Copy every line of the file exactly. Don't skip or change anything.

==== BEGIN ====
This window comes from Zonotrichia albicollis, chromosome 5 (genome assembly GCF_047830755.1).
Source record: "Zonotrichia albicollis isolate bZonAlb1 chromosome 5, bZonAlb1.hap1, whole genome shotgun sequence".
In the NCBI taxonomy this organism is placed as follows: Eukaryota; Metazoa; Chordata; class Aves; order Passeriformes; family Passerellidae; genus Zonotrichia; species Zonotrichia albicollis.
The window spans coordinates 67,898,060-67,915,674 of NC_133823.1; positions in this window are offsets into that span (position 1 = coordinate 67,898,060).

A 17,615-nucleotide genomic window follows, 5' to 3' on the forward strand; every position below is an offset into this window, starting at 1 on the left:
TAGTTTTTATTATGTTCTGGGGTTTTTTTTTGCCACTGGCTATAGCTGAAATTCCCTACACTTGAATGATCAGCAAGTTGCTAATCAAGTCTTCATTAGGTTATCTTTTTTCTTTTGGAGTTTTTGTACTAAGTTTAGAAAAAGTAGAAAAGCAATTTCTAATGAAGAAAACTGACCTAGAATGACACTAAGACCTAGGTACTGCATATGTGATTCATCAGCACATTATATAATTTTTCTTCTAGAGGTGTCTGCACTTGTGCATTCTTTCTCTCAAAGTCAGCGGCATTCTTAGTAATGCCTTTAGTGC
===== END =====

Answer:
This window comes from Zonotrichia albicollis, chromosome 5 (genome assembly GCF_047830755.1).
Source record: "Zonotrichia albicollis isolate bZonAlb1 chromosome 5, bZonAlb1.hap1, whole genome shotgun sequence".
In the NCBI taxonomy this organism is placed as follows: Eukaryota; Metazoa; Chordata; class Aves; order Passeriformes; family Passerellidae; genus Zonotrichia; species Zonotrichia albicollis.
The window spans coordinates 67,898,060-67,915,674 of NC_133823.1; positions in this window are offsets into that span (position 1 = coordinate 67,898,060).

A 17,615-nucleotide genomic window follows, 5' to 3' on the forward strand; every position below is an offset into this window, starting at 1 on the left:
TAGTTTTTATTATGTTCTGGGGTTTTTTTTTGCCACTGGCTATAGCTGAAATTCCCTACACTTGAATGATCAGCAAGTTGCTAATCAAGTCTTCATTAGGTTATCTTTTTTCTTTTGGAGTTTTTGTACTAAGTTTAGAAAAAGTAGAAAAGCAATTTCTAATGAAGAAAACTGACCTAGAATGACACTAAGACCTAGGTACTGCATATGTGATTCATCAGCACATTATATAATTTTTCTTCTAGAGGTGTCTGCACTTGTGCATTCTTTCTCTCAAAGTCAGCGGCATTCTTAGTAATGCCTTTAGTGC